The Social Enterprise Conflict: Working for change within the system

The Social Enterprise Conflict: Working for change within the system

January 15, 2013  |  Articles, Featured

On a chilly night, I am checking out at Walmart after having found a power strip I need for my bedroom. It’s only $9.99 for a power strip, a 1-to-3 outlet adapter, and an extension cable. I find my way to the register with the fewest people and glace around at the impulse buy offerings — the usual celebrity magazines, chocolates, and batteries. Something catches my eye. It’s a tubular shaped gum container with a bunch of bold text on it. It says “This tube of ‘save the earth’ gum plants one fruit tree back into the earth.”

As a connoisseur of all things cause-marketing related, I knew I had to buy this. It’s Project 7′s gum, a product that combats deforestation with a sugarless and minty-fresh aftertaste. I grabbed a bottle and checked-out. The inherent conflict of the situation did not hit me until I left the store, as I was holding my “save the earth” gum in an “add to the landfill” Walmart plastic bag.

And here’s where we are at with social enterprise. Upstarts like Project 7, even with its great mission and product-based approach to philanthropy, must act within the confines of the traditional market and its ills in order to reach a broad enough audience that the economics work out. This is a conflict that gets to the root of the social enterprise movement, and to the question of where we want to see business go from here.

THE (SOCIAL) PURPOSE OF BUSINESS

The Harvard Business Review recently published a blog post titled “Conscious Capitalism” Is Not An Oxymoron. The post was co-authored by two big-shots in the space: Whole Foods CEO John Mackey and Conscious Capitalism co-founder Raj Sisodia.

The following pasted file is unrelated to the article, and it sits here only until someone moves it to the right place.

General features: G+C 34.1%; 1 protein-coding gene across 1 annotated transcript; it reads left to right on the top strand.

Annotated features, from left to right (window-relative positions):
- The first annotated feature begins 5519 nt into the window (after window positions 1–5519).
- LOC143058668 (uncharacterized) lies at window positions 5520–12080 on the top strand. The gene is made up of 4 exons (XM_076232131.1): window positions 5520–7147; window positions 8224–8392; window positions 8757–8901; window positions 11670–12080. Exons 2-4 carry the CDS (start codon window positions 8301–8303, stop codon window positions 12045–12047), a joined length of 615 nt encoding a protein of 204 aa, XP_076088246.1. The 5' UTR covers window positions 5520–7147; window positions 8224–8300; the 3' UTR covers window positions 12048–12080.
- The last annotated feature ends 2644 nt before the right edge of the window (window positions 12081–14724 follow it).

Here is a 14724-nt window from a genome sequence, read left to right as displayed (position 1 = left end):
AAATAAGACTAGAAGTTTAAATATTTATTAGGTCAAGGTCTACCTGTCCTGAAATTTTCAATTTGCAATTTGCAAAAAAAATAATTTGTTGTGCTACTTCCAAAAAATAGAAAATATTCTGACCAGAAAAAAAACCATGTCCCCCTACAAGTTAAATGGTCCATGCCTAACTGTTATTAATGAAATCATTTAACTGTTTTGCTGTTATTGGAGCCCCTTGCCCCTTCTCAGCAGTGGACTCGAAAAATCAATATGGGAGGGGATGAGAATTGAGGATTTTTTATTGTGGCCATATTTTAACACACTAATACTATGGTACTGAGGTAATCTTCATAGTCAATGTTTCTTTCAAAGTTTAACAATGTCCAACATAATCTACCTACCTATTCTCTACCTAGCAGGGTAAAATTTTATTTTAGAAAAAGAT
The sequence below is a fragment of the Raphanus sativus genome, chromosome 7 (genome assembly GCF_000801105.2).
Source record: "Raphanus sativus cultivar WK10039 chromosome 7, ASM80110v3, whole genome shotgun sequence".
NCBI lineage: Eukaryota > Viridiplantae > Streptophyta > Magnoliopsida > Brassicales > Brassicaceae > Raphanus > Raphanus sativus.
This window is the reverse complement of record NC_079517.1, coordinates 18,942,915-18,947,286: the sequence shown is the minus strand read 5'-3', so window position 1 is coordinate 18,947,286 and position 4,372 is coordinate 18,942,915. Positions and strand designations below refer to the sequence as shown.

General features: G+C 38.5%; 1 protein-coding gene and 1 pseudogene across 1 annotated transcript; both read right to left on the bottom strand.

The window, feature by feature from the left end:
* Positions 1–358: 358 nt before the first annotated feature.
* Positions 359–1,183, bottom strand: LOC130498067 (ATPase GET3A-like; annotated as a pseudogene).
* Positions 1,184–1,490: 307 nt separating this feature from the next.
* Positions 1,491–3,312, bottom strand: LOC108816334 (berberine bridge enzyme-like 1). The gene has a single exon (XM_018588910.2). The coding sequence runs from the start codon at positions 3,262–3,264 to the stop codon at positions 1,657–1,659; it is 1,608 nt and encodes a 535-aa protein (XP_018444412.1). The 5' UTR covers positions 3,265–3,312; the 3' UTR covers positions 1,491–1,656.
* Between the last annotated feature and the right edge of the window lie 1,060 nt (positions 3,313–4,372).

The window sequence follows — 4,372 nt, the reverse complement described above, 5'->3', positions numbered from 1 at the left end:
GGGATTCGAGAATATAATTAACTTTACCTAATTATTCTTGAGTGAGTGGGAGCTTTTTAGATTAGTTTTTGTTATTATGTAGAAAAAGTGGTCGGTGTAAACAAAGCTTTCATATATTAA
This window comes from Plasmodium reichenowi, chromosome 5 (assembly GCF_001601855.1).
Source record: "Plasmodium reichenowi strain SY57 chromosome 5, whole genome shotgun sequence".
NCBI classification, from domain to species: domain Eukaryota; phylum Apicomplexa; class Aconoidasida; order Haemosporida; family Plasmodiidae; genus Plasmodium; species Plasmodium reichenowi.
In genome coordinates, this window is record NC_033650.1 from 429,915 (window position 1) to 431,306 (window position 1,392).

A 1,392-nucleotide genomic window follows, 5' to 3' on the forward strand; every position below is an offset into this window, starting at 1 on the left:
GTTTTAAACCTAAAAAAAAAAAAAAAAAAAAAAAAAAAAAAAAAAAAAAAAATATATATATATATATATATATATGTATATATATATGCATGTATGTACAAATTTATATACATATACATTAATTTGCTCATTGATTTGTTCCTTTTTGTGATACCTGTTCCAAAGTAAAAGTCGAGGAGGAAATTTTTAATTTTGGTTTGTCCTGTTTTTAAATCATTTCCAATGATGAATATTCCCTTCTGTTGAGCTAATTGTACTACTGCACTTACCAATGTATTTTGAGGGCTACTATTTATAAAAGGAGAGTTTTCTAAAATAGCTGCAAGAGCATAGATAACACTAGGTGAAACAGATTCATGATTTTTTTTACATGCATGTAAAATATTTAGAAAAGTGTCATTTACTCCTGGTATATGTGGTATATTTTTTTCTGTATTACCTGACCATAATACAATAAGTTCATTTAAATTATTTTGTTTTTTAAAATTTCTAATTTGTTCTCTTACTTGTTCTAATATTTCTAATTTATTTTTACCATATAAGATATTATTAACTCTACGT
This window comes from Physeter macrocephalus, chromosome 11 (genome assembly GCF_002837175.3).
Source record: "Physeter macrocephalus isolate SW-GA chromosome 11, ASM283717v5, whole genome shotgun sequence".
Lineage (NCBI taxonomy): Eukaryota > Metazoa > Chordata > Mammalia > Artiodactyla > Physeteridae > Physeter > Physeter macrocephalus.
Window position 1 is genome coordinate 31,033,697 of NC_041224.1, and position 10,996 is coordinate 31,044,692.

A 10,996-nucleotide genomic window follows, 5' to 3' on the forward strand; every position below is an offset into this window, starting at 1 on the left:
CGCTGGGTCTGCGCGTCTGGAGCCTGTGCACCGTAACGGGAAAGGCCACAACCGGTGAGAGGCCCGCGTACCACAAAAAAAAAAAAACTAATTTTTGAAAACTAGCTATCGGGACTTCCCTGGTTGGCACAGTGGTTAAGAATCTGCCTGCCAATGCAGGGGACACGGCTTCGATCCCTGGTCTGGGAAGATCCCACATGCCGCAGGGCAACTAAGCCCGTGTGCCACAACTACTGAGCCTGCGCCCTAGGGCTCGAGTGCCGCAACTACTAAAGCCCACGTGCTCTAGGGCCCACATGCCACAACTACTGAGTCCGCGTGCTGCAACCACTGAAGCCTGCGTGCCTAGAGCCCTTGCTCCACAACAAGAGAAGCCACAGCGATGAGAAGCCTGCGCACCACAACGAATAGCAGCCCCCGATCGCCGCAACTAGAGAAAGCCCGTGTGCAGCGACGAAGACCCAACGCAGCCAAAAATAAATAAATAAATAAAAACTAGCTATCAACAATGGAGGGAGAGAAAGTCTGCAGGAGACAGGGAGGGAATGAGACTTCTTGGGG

In the post, the authors promote “conscious capitalism” as a way of thinking about capitalism and business that better reflects where we are in the human journey. Not only do they argue that conscious businesses are beneficial to a company’s culture, they claim that conscious businesses offer lasting value that has been significantly outperforming traditional businesses in financial terms while creating other benefits for society.

Sisodia has talked about these concepts in a TEDx talk in New England. He goes further than the HBR post and argues that business, at it’s social core, is ethical, noble and heroic. Ethical because it is voluntary, noble because it has allowed a living standard above subsistence levels, and heroic because it has lifted a large chunk of the planet out of poverty. See the full talk below:

While the inner optimist in me loves the idea that we should, as a society, be able to evolve business to a higher level of conscientiousness, the realist in me sees the plastic bag with my sustainable gum and is forced to consider the contrary viewpoint.

THE REMEDY AS PART OF THE DISEASE

A while back, I wrote an article about a great critique against conscious capitalism by philospher and cultural critic Slavoj Žižek. Here’s the video of his presentation: